Letters of Instruction and Ethical Wills are alike in that both are highly personal and neither is legally binding, but they serve very different purposes.
There is no such thing as a standard Letter of Instructions or standard Ethical Will.
Letter of Instructions
A person’s Letter of Instructions generally contains information intended to benefit those who will have roles to play upon the person’s death or incapacity. So, for example, such a document may include contact information for the person’s lawyer, financial advisor, insurance agent; location of important documents, such tax returns, insurance policies, birth certificate, deeds, and Social Security card; copies of brokerage, retirement, and bank statements; passwords needed to access electronic files; instructions relating to gifts of personal items not specifically addressed in the person’s Will or Will Substitute; guidance to a trustee regarding the making of discretionary distributions after the person’s incapacity or death; information about a surviving spouse, child or grandchild that the person does not want included in a legal document; and detailed information about the person’s pet, such as favorite food, medical history, exercise routine, and perhaps even birthday!
The above examples are not exclusive; a complete list of ways in which Letters of Instruction have been used would be too long for this column.
A person’s estate plan normally is built around a Will or Will Substitute (such as a Revocable Living Trust) that controls the disposition of that person’s estate; a Durable Power of Attorney relating to property decisions while the person is still alive; and an Advance Directive relating to decision making while the person is in the last stages of dying. These documents begin with standard forms that are then customized to fit each client.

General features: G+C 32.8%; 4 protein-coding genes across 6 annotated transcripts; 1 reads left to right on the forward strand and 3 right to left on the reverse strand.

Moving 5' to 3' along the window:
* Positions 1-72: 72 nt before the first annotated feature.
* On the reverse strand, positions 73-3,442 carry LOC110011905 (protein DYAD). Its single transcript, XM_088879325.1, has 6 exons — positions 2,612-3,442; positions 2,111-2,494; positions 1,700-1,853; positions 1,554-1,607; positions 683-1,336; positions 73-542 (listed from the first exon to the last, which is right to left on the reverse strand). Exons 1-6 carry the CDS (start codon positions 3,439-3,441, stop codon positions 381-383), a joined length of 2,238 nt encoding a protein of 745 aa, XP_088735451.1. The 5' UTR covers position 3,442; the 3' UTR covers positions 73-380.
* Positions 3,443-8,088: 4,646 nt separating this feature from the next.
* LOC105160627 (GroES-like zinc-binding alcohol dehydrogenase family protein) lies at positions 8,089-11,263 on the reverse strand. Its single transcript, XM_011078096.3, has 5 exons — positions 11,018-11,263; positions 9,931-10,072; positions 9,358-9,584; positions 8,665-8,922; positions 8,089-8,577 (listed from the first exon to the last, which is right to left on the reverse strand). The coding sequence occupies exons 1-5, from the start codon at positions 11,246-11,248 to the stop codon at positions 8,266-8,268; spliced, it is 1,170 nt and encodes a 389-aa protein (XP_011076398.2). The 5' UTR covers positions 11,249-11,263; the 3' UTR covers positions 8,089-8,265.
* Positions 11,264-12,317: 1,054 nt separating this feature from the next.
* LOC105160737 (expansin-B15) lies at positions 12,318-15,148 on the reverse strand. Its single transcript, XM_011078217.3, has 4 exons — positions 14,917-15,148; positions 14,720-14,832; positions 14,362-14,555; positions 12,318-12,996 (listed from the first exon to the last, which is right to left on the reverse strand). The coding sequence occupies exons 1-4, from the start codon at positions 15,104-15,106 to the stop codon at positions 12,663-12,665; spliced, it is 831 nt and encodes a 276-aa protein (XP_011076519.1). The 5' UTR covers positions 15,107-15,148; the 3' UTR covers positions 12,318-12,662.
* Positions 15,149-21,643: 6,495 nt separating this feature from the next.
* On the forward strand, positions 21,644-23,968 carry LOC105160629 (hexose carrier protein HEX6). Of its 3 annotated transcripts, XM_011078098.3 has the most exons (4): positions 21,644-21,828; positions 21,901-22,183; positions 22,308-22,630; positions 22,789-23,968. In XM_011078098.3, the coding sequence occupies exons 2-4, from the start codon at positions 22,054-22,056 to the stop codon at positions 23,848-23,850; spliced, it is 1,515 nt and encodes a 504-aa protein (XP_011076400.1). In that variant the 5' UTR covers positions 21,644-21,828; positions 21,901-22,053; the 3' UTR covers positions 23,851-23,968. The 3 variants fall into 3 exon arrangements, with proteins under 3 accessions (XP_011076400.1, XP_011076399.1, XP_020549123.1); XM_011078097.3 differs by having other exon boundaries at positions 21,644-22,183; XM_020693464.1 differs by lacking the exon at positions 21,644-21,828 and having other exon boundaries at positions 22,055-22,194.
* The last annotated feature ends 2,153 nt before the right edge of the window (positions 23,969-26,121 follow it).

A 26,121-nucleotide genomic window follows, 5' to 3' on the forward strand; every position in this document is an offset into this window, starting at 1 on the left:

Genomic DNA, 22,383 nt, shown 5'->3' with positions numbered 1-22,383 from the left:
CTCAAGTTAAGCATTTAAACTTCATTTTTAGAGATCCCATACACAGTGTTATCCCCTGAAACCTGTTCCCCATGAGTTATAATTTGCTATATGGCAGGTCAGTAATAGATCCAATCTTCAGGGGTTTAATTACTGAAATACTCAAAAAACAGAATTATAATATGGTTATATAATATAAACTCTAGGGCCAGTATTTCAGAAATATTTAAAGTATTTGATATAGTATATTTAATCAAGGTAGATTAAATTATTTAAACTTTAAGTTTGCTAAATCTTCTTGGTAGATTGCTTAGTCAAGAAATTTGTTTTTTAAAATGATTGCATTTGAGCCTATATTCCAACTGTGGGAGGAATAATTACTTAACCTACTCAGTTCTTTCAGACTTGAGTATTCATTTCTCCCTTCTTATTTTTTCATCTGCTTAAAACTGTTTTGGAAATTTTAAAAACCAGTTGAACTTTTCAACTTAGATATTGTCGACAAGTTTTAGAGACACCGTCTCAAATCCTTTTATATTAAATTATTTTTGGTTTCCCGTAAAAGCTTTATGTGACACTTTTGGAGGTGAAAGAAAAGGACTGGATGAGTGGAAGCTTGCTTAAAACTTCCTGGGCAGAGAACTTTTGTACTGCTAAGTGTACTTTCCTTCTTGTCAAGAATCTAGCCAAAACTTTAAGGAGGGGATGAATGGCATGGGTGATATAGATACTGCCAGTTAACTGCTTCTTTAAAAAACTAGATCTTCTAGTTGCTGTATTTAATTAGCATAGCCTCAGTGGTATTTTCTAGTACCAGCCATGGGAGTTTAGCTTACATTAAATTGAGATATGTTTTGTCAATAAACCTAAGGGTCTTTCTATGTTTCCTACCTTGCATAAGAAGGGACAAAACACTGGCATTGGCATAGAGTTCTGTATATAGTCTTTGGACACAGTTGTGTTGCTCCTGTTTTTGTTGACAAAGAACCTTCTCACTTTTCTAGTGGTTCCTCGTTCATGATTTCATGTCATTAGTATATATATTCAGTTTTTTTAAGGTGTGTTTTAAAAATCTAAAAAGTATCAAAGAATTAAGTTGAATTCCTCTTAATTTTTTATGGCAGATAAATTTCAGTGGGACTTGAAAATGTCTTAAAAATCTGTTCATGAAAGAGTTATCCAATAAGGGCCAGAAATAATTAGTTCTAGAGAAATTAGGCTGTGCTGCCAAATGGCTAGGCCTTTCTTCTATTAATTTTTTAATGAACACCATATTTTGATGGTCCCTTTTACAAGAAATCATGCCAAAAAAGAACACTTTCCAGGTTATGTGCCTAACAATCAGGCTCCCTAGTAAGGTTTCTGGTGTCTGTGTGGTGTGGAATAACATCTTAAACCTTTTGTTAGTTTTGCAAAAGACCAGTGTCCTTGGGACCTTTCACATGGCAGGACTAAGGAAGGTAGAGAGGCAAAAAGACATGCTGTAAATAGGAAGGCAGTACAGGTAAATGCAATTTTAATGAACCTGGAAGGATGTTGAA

In contrast, there is no standard form for an Ethical Will. Such documents are intensely personal.
Rather than transmit material wealth, an Ethical Will is sometimes used to pass wisdom and love to future generations, perhaps addressing ethical or spiritual values, life's lessons, hopes for the future, expressions of love, family stories, cultural history, blessings, expressions of forgiveness, and possibly a request for forgiveness.
Ethical Wills can be traced to the Old Testament, but the American Bar Association has described them as an aid to modern estate planning. Others have called them a spiritual healing tool.
Ethical Will are intended to be read by others, but finding the right words to convey one’s innermost beliefs, feelings, and ideals can be a profoundly moving experience. A few people have described their creation of an Ethical Will as life-changing.
Although no one will ever be legally bound by the contents of a Letter of Instruction or an Ethical Will, for some people they are well worth the time it takes to create them.
As always, I must add that this column does not contain legal advice, and that you should not rely on any of the above information to determine what is in your own best interest.
John Roth is the founder of Hawaii Trust & Estate Counsel, a statewide estate planning law firm with offices in Waimea, Hilo, Kona, and Honolulu. He has taught Estate Planning at the Richardson School of Law, and business law courses at the University of Hawaii—Hilo. He has resided in North Hawaii since 2008.